Knowing these basics will save you money and get real results
I want to start this article by saying the topic of social media is very complex. This article is not the one answer to all of your social media questions. The intent of this article is to put things in perspective and increase your odds of succeeding with a realistic baseline of understanding of what’s real and what’s not.
In the interest of full transparency you should know that I may have a reputation for being anti-social media. I am not. In fact, in a recent, very successful project the primary driver was social media and it was wildly successful. The reason I have that reputation, I think, is because most people passing themselves off as experts and selling the service or idea of social media, are putting businesses in a bad position with their embarrassingly naive understanding of social media… and marketing in general. So, I try to help protect the business and make them aware of the realities. That means I am often talking them out of, or right-sizing their perception of, social media because it is the most oversold, over hyped marketing tactic out there.
The first part of this article will reinforce the notion that I am anti-social media. The second part of this article will balance that out.
You can spot an amateur marketer immediately because they focus too much on social media. The first words out of their mouth are – “We gotta get you on social media!” or “So what are you doing on social media?”
Social media should not be used by every business. For starters the difference in the value social media offers B2C businesses is vastly different than the value it brings B2B businesses. As funny as it sounds, people, including marketers and small business operators, are so enamored with social media that they completely forget to consider whether there is a viable audience there or not. The conventional wisdom must be “Everyone’s on social media so my audience must be there.” They might be there in some capacity but being there and the likelihood of a conversion are two different things. One must always consider which mediums or channels provide the best result and return on investment.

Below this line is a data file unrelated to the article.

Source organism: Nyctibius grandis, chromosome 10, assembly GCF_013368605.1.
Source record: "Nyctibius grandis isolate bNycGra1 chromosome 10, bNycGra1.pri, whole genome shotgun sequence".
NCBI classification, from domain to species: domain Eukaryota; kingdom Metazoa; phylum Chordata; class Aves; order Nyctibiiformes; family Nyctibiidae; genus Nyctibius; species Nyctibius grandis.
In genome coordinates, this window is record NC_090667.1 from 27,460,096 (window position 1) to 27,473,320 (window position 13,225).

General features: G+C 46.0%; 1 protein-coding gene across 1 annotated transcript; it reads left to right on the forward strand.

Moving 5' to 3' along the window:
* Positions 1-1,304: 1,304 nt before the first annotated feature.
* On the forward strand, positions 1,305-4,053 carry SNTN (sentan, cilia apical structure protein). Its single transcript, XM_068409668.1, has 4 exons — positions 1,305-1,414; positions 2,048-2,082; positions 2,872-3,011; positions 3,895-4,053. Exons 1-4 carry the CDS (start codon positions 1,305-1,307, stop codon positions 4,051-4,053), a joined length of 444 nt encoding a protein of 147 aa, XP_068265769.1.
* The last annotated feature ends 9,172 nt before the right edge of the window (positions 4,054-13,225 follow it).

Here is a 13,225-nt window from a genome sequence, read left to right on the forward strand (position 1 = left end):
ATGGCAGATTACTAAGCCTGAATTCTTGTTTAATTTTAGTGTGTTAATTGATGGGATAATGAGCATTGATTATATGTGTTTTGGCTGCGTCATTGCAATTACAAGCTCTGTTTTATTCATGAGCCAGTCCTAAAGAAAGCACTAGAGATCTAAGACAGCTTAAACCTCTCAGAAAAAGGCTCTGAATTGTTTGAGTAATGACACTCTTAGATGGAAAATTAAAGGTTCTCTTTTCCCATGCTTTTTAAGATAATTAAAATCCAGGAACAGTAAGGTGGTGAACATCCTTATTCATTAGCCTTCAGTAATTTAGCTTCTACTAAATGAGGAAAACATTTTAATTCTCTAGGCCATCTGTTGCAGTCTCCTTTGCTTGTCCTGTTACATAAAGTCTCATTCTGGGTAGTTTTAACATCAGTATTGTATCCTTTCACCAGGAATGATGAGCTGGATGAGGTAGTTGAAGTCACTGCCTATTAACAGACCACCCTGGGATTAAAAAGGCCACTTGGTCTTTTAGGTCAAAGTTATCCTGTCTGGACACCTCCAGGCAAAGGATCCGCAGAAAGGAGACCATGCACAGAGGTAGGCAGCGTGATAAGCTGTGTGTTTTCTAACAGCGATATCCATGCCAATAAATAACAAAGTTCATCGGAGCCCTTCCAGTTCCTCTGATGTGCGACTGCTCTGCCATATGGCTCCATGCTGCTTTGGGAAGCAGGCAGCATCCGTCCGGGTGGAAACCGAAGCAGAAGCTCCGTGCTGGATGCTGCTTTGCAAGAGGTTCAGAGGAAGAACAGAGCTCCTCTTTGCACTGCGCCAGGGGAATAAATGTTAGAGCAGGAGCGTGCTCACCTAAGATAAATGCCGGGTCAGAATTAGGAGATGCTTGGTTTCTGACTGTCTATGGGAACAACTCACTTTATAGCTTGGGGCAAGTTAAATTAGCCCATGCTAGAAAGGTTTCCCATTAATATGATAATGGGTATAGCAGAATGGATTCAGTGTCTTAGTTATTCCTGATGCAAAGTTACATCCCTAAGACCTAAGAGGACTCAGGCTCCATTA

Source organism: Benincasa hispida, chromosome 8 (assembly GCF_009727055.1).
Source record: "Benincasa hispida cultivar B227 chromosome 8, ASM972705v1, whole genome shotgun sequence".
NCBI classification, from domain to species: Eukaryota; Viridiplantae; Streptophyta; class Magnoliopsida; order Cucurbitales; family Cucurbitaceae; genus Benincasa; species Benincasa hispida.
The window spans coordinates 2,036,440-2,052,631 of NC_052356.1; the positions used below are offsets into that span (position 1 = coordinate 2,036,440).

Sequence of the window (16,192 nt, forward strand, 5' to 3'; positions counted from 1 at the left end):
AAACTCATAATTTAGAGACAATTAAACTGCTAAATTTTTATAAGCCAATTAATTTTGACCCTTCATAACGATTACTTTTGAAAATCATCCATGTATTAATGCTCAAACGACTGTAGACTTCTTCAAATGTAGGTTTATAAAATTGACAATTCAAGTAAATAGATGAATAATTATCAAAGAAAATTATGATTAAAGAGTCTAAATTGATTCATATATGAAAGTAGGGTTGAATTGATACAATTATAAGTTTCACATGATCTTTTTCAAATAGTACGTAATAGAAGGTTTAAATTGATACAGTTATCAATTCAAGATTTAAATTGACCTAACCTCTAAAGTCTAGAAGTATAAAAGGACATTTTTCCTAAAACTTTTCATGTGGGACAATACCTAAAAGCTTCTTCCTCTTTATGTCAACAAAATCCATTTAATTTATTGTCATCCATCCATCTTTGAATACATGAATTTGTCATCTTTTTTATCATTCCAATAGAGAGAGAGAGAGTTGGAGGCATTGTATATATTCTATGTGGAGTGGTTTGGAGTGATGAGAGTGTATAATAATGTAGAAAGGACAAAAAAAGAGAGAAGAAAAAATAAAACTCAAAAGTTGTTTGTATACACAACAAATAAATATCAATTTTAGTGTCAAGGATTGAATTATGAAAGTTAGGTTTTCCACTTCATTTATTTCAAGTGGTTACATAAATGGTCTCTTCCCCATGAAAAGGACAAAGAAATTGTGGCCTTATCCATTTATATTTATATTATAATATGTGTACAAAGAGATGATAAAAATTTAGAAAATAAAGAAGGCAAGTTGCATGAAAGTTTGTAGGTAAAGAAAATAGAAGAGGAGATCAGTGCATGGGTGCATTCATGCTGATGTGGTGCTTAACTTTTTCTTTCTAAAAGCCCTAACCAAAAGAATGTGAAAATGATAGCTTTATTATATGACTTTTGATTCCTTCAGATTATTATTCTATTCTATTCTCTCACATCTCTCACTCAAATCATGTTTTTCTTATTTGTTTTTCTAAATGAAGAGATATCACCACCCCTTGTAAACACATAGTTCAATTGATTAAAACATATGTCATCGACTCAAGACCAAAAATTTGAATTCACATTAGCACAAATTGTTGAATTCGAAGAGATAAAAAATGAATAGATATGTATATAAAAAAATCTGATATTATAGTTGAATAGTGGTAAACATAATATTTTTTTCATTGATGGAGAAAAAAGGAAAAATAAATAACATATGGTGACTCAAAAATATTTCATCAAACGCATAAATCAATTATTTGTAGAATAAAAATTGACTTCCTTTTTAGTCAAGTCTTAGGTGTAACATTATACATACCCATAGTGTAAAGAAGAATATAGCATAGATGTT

If your audience is there, standing out in social media can be like a needle standing out in a stack of needles. Furthermore the amount of time your post will have a chance to be in front of anyone is a matter of minutes, maybe hours, if you’re lucky. That means to find the needle you want people to find, they have to be there to look through the stack of needles, during those minutes AND you have to be the most noticeable needle in the stack.
It is tough to attract a good audience. In fact, you see many more companies with most Recent Posts from over year ago than you do companies that are hitting home runs, or even base hits. They have decided that that it is not worth the effort.
If you have the resources to post frequently enough and hit a home run with your messaging much of the time, you also need to be there to respond to comments. Both good and bad comments should acknowledged. Responding or acknowledging also is not enough. Responding well, especially to negative comments is crucial. Poorly handled communication has nearly wiped out big companies, on social media. Do you have what it takes?
Some of the “experts” will also tell you – you need to build an audience. That is ideal, of course. However, not as easy as it seems. Getting people to follow you is easy-ish but getting the right people to follow you is quite a bit more challenging. It takes time and a lot of credibility (followers believe you are worth believing), authenticity (what they see in your posts, is what they get when the engage with you) and integrity (you deliver on your promise) to prove that you are worth the clutter and notifications they’re signing up for by following you. There are plenty of automated ways to build an audience but if they are not following you for the right reasons your or messaging will still fail to make an impact. Size is not everything. I would rather have 50 followers that move the needle and buy from me than 5,000 that don’t even know my name.